By all means, the most waited for speaker was János Pásztor, the recently appointed UN Assistant General Secretary on Climate Change. We were extremely privileged to have him come to the  Budapest conference just a few days after taking his new office. He mentioned the article by Richard Branson, the founder of Virgin Group and Paul Polman, the CEO of Unilever titled ‘Fight climate change and make money’.  You can hardly find a better match with the conference topic. The authors argue on behalf a other global business leaders that policy makers should set a goal of net zero greenhouse gas emissions by 2050 as part of the climate agreement in Paris at the end of this year. According to the authors, such an ambition would prompt a market-based race to the top. And the transition will create jobs and growth. Similarly to the New Climate Economy project, the authors argue that the world will spend the same amount of money (US 90 trillion)  on infrastructure in the next 15 years, regardless whether it will be spent in a low carbon way or not. If we spend it wisely, we can make money on the way and avoid huge, unavoidable and unmanaged costs later.

János Pásztor, UN Secretary Assistant on Climate Change
János Pásztor, UN Assistant General Secretary on Climate Change

My all time favourite speaker is László Varró of the International Energy Agency. I am a big fan of his lectures and presentations. I was particularly glad that he accepted Ambassador Knott’s invitation.  He did a lot of myth-busting for example by pointing out that countries that we normally not consider the champions of green growth are actually making big strides in transforming their economies. Having said that, I think Hungary really should not wait to raise its ambitions until each and every country commits to a binding global climate agreement. The technologies are available and have made a remarkable progress along the learning and cost curves  in the past decade.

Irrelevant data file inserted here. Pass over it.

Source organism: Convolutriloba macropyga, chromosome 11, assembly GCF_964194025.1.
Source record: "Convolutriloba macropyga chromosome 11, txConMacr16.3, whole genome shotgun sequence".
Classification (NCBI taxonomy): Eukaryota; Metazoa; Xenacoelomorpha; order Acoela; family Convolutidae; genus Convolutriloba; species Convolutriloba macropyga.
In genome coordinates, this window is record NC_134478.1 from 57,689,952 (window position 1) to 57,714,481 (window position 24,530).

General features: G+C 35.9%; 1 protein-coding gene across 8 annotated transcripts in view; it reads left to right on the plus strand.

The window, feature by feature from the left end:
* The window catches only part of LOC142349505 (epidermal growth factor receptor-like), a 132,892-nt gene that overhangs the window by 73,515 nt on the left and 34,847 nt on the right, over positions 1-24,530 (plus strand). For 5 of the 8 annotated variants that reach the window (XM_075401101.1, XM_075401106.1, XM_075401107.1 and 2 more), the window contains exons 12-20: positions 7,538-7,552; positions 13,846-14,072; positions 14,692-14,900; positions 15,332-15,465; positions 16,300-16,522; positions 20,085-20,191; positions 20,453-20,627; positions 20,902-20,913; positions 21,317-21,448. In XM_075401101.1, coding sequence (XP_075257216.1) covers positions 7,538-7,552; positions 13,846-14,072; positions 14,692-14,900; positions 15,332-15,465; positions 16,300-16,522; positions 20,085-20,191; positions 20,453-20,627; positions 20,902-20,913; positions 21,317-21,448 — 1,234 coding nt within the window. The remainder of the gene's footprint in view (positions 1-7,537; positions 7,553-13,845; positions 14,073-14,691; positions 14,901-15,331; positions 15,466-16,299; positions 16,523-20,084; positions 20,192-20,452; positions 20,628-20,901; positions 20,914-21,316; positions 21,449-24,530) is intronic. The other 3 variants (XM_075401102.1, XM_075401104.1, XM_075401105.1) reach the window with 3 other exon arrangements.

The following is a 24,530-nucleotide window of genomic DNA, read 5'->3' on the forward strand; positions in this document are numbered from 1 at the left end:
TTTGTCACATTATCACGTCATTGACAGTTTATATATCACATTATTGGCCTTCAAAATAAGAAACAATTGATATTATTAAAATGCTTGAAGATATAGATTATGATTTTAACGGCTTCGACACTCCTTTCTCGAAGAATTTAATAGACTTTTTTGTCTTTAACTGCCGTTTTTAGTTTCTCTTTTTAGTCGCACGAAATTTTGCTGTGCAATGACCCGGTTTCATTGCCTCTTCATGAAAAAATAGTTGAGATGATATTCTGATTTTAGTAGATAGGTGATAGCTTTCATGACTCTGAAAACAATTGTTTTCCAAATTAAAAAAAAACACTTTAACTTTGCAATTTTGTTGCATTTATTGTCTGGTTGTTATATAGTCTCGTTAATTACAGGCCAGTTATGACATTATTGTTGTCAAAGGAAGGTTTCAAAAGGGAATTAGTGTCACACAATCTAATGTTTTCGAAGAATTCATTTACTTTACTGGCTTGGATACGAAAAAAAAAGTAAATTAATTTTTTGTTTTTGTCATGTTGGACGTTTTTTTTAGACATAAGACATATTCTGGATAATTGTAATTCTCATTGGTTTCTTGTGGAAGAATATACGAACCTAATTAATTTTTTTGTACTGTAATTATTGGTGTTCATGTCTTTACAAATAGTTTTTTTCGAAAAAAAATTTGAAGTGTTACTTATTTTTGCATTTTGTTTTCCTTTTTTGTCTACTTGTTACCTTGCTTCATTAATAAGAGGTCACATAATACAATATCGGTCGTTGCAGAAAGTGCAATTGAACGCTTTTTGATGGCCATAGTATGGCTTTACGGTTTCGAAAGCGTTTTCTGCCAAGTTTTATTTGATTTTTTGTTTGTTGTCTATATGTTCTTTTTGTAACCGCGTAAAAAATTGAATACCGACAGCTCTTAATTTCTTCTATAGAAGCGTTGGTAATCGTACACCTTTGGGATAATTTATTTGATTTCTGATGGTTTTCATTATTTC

László Varró,
László Varró, International Energy Agency
The New Climate Economy Conference in Budapest

About Jonathan Knott

Jonathan Knott was appointed Her Majesty’s Ambassador to Hungary in March 2011 and arrived in Budapest in February 2012 to take up his post. He left this post on April…

Jonathan Knott was appointed Her Majesty’s Ambassador to
Hungary in March 2011 and arrived in Budapest in February 2012 to take
up his post. He left this post on April 2015.
He has previously held a variety of diplomatic posts at home and
abroad, several with a particular focus on commercial and corporate
finance issues. Jonathan has served in a number of positions in the
British Diplomatic Service since joining in 1988:
Before his appointment was Deputy Head of Mission and Director for Trade and Investment in South Korea from 2008 to 2011.Between 2005 and 2008 he held the post of Deputy Finance Director in the FCO.From 2000 to 2005 he served as First Secretary (Trade, Corporate Affairs and Finance Negotiator) in UKDel OECD Paris.From 1996 to 2000 he was First Secretary (Head of Political/Economic/Aid Section) in Mexico.From 1995 to 1996 he worked in the FCO as Deputy European Correspondent at the EU Directorate.Between 1991 and 1995 he served as Third later Second Secretary (Political / Press and Public Affairs) in Havana.From 1990 to 1991 he was Desk Officer in the FCO’s First Gulf War Emergency Unit.Between 1988 and 1990 he worked as Desk Officer in the FCO in the Anti Drugs Cooperation Department.
Jonathan holds an MA in law from Oxford University, and he is a
member of the Chartered Institute of Management Accountants. He speaks
English, French, Spanish and Hungarian. He is married to Angela Susan
Knott and has one daughter and two sons.